Au déjeuner, je me suis assis avec Sœur Françoise de Traversay qui a été dans ma communauté pendant mon postulat. Agnès, qui m’avait accompagnée, Sœur Claire-Michelle, qui a travaillé en Ouganda, et Sœur Nicole Robion. Je vous laisse imaginer la conversation ! Après le déjeuner, à mon heureuse surprise, j’ai vu chaque sœur s’occuper d’un petit service. Certaines nettoyaient les tables, d’autres le plancher de la salle à manger, d’autres plaçaient les assiettes et plats lavés dans les armoires! Remarquant mon admiration, une sœur a expliqué qu’elles assument la plupart des responsabilités; économat, secrétariat et l’administration. Puis, elles allèrent faire une petite sieste dans leur chambre tandis que les Sœurs Marie-Cécile, Françoise et Agnès m’ont amené faire une promenade dans le parc de Sceaux. Un très grand et beau parc.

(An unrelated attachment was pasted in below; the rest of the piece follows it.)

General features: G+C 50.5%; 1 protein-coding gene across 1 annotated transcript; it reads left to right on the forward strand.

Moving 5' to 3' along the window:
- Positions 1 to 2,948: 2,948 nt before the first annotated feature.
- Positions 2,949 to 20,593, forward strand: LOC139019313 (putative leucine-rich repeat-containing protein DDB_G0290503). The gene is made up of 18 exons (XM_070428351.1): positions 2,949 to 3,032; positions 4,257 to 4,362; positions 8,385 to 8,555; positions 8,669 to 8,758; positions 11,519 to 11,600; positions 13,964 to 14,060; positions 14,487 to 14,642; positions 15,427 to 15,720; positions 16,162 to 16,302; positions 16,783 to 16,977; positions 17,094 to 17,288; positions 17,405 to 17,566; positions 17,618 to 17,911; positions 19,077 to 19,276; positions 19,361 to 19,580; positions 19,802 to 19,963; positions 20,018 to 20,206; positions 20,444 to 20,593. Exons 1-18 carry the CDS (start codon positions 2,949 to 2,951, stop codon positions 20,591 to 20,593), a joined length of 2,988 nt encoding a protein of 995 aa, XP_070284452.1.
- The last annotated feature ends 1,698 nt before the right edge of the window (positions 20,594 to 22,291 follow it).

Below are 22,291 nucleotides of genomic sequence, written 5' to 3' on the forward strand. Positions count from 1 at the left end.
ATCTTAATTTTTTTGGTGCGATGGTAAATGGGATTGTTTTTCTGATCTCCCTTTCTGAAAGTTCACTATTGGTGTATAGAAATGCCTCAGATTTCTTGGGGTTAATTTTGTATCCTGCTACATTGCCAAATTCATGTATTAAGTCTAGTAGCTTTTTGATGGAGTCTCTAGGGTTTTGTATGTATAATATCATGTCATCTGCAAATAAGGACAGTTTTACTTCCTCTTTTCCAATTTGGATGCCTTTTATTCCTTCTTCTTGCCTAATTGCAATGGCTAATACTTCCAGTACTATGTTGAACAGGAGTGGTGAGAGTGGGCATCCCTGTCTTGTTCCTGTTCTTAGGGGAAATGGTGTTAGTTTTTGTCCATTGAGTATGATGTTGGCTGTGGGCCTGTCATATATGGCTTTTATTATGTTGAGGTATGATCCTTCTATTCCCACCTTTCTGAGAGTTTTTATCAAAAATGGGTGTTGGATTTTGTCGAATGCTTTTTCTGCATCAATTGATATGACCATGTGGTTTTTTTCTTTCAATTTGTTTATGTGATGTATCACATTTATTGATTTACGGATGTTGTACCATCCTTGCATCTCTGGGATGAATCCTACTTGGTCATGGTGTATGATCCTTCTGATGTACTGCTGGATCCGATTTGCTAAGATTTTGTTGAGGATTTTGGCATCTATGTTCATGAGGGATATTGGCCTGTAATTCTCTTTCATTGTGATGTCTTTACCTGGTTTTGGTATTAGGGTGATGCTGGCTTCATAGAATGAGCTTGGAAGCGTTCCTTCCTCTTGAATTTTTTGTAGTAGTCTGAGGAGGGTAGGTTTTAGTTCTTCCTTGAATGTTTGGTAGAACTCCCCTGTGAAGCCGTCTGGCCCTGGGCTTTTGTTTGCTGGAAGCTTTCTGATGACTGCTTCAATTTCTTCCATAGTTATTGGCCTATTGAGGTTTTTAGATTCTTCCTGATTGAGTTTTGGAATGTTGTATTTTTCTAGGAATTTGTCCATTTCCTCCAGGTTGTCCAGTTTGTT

En après-midi, toutes les sœurs se sont rassemblées dans la salle de télévision pour visionner une vidéo sur la messe d’Actions de grâces et la fermeture de notre dernière maison de Lusaka en Zambie. Ce moment a été solennel et a créé une atmosphère réfléchie et appréciative parmi les sœurs. Elles étaient très heureuses et reconnaissantes que j’aie partagé cette vidéo avec elles. Elles m’ont même proposé de le montrer à toutes les autres communautés que je visiterais plus tard. À la fin de la journée, autour d’une tasse de café, nous avons pu poursuivre nos échanges. C’était merveilleux !
Perceptions et préconceptions ne reflètent pas la réalité. Aujourd’hui, je suis contente de pourvoir apprécié notre commune mission. J’ai été heureuse de voir ces sœurs âgées pleines de vie. Elles sont sereines et vivent en paix les unes avec les autres. J’ai senti la présence de Dieu dans celles qu’Il aime. Avec Dieu, la vie est éternelle !
Brother Willem (Wim) van Dijk return to the Lord of on Saturday the 18th of February 2017 at Heythuysen (Netherlands)at the age of 90, of which 30 years of missionary life in Zambia and 36 years in the Netherlands. Let us pray for him and for his loved ones.